That brings us to the real beauty of this process based approach – it works regardless of the field it’s applied too. If you have ever botched a task because you forgot a basic step (and let’s be honest, we all have), then you’ve been in a situation where a checklist could have helped, especially if it’s a task you do on a regular basis. In some fields, there may be checklists and procedures already in place. If not, you’ll have to put together your own. In either case, I highly recommend picking up a copy of “The Checklist Manifesto” by Atup Gawande. Dr. Gawande provides a great look into the power of checklists in a non-engineering field, and provides a host of real world examples of how checklists can be used. Give it a read and take the time to apply this type of process based thinking to your day-to-day tasks. I think you’ll be pleasantly surprised with the results.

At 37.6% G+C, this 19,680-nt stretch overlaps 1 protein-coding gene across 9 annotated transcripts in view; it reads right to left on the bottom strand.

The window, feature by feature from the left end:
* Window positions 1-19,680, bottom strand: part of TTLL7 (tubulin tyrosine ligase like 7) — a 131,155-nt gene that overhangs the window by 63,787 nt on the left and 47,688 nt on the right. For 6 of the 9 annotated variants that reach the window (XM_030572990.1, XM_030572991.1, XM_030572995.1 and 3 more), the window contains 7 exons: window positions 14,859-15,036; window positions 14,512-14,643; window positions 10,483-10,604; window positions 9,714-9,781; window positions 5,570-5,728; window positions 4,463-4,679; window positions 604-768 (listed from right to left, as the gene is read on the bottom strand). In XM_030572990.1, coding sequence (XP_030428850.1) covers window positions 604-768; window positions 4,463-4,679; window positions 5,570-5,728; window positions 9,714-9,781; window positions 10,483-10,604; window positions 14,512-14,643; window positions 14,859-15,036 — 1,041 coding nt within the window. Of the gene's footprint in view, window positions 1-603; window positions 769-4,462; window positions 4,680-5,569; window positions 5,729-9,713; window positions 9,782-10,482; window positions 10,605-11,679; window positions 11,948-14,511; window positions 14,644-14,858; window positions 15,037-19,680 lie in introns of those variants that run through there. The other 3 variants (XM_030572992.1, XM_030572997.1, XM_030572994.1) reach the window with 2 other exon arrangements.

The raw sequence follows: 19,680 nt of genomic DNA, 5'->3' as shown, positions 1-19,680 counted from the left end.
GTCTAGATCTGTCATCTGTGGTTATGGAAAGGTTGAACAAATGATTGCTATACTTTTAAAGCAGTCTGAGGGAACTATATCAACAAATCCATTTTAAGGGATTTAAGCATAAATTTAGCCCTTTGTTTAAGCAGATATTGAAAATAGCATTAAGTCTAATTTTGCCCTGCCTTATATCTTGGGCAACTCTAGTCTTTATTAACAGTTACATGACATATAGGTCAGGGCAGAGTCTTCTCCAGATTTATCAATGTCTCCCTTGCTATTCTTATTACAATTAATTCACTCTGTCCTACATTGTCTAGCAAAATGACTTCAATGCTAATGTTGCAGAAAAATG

-Joe H., Inflow Engineer


[1] Koen, Billy Vaughn (2013). Discussion of The Method (1 ed.). New York Oxford: Oxford University Press. p. 59. ISBN 0-19-515599-8. Retrieved 23 July 2015.

[2] John Poole (2004). "Beam Parameters and Definitions" (PDF)